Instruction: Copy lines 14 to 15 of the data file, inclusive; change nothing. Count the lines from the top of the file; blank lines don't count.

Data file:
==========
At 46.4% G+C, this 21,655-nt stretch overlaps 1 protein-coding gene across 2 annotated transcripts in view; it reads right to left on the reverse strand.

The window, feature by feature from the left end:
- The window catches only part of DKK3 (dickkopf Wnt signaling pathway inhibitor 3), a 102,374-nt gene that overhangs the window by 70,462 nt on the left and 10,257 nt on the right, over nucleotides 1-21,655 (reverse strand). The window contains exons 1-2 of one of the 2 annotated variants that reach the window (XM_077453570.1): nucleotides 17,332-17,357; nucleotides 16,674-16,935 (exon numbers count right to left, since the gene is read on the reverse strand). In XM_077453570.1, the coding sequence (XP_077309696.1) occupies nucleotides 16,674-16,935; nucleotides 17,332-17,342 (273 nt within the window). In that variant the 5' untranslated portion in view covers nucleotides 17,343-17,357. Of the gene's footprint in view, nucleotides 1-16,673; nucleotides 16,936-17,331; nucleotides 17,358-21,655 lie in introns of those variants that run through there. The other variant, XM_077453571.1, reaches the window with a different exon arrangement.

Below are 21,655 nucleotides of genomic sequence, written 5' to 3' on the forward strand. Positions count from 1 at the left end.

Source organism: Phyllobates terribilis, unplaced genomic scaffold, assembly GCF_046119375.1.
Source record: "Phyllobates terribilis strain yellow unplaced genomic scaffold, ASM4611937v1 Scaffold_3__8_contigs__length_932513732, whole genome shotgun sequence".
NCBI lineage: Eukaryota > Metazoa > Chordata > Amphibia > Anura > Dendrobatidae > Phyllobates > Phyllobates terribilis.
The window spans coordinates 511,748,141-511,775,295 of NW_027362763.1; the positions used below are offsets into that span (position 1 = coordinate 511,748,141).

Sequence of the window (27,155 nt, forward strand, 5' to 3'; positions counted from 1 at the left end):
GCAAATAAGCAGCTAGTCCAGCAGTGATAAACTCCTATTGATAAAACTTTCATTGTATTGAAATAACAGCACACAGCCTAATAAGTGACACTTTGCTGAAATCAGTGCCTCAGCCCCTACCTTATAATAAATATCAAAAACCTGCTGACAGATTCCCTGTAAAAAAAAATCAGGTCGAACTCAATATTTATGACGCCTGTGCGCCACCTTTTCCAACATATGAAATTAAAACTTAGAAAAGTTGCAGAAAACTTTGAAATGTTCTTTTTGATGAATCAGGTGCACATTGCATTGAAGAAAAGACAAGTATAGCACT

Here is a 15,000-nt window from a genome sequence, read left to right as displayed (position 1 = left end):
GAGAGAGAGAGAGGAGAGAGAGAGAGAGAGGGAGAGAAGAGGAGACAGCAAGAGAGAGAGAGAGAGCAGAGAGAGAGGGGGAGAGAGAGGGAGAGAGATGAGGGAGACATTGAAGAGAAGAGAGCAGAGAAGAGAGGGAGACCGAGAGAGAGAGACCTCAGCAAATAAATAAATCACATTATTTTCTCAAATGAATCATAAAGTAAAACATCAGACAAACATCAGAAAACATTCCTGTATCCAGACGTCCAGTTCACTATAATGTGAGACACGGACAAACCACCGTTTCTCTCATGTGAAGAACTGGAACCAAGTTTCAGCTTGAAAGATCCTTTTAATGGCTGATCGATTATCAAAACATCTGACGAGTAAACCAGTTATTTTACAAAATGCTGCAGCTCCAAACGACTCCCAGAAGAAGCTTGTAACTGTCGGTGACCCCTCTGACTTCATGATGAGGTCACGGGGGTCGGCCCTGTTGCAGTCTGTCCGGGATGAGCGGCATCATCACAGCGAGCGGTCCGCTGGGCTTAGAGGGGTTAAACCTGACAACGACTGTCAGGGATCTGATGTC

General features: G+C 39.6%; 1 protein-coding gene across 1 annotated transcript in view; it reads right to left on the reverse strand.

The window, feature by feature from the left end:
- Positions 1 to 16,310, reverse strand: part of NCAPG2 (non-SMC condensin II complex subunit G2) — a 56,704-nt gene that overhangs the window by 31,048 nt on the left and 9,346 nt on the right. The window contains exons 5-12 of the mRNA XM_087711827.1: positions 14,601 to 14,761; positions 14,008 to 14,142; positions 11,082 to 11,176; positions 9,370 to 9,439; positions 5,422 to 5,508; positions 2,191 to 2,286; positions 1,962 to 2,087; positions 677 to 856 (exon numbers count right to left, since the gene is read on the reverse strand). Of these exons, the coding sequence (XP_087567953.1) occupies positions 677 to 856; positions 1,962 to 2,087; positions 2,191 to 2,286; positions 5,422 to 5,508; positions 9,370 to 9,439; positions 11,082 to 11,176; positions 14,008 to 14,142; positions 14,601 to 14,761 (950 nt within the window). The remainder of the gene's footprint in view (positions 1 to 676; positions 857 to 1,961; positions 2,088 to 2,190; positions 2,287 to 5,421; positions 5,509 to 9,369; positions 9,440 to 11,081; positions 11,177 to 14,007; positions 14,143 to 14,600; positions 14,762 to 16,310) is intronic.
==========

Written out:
The window, feature by feature from the left end:
- Positions 1 to 16,310, reverse strand: part of NCAPG2 (non-SMC condensin II complex subunit G2) — a 56,704-nt gene that overhangs the window by 31,048 nt on the left and 9,346 nt on the right. The window contains exons 5-12 of the mRNA XM_087711827.1: positions 14,601 to 14,761; positions 14,008 to 14,142; positions 11,082 to 11,176; positions 9,370 to 9,439; positions 5,422 to 5,508; positions 2,191 to 2,286; positions 1,962 to 2,087; positions 677 to 856 (exon numbers count right to left, since the gene is read on the reverse strand). Of these exons, the coding sequence (XP_087567953.1) occupies positions 677 to 856; positions 1,962 to 2,087; positions 2,191 to 2,286; positions 5,422 to 5,508; positions 9,370 to 9,439; positions 11,082 to 11,176; positions 14,008 to 14,142; positions 14,601 to 14,761 (950 nt within the window). The remainder of the gene's footprint in view (positions 1 to 676; positions 857 to 1,961; positions 2,088 to 2,190; positions 2,287 to 5,421; positions 5,509 to 9,369; positions 9,440 to 11,081; positions 11,177 to 14,007; positions 14,143 to 14,600; positions 14,762 to 16,310) is intronic.